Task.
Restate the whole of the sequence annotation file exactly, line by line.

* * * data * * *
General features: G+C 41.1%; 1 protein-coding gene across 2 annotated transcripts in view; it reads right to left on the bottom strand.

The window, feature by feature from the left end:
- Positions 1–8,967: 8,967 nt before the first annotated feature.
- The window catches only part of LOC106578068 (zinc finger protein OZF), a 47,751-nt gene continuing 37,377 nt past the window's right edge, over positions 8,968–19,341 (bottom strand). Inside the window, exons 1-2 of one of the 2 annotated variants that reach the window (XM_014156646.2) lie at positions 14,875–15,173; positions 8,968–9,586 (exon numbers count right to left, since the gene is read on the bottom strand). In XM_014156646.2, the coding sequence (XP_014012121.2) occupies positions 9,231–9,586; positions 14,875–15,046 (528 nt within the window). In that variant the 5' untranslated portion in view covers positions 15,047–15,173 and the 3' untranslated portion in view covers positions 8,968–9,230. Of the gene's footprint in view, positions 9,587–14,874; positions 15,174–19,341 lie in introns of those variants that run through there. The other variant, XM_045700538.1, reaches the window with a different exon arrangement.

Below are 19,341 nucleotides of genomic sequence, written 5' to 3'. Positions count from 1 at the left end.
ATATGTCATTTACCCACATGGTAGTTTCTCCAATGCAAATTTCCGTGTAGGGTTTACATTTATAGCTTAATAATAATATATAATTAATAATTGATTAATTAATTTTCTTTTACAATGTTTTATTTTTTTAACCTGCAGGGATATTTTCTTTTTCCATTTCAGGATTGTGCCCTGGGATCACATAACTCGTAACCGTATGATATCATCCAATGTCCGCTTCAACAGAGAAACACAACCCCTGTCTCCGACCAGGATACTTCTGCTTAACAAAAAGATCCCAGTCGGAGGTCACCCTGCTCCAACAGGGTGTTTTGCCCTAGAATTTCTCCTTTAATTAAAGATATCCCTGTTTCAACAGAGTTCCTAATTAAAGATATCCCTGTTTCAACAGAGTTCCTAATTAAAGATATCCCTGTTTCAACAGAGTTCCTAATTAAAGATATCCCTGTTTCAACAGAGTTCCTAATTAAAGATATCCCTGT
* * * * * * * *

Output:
General features: G+C 41.1%; 1 protein-coding gene across 2 annotated transcripts in view; it reads right to left on the bottom strand.

The window, feature by feature from the left end:
- Positions 1–8,967: 8,967 nt before the first annotated feature.
- The window catches only part of LOC106578068 (zinc finger protein OZF), a 47,751-nt gene continuing 37,377 nt past the window's right edge, over positions 8,968–19,341 (bottom strand). Inside the window, exons 1-2 of one of the 2 annotated variants that reach the window (XM_014156646.2) lie at positions 14,875–15,173; positions 8,968–9,586 (exon numbers count right to left, since the gene is read on the bottom strand). In XM_014156646.2, the coding sequence (XP_014012121.2) occupies positions 9,231–9,586; positions 14,875–15,046 (528 nt within the window). In that variant the 5' untranslated portion in view covers positions 15,047–15,173 and the 3' untranslated portion in view covers positions 8,968–9,230. Of the gene's footprint in view, positions 9,587–14,874; positions 15,174–19,341 lie in introns of those variants that run through there. The other variant, XM_045700538.1, reaches the window with a different exon arrangement.

Below are 19,341 nucleotides of genomic sequence, written 5' to 3'. Positions count from 1 at the left end.
ATATGTCATTTACCCACATGGTAGTTTCTCCAATGCAAATTTCCGTGTAGGGTTTACATTTATAGCTTAATAATAATATATAATTAATAATTGATTAATTAATTTTCTTTTACAATGTTTTATTTTTTTAACCTGCAGGGATATTTTCTTTTTCCATTTCAGGATTGTGCCCTGGGATCACATAACTCGTAACCGTATGATATCATCCAATGTCCGCTTCAACAGAGAAACACAACCCCTGTCTCCGACCAGGATACTTCTGCTTAACAAAAAGATCCCAGTCGGAGGTCACCCTGCTCCAACAGGGTGTTTTGCCCTAGAATTTCTCCTTTAATTAAAGATATCCCTGTTTCAACAGAGTTCCTAATTAAAGATATCCCTGTTTCAACAGAGTTCCTAATTAAAGATATCCCTGTTTCAACAGAGTTCCTAATTAAAGATATCCCTGTTTCAACAGAGTTCCTAATTAAAGATATCCCTGT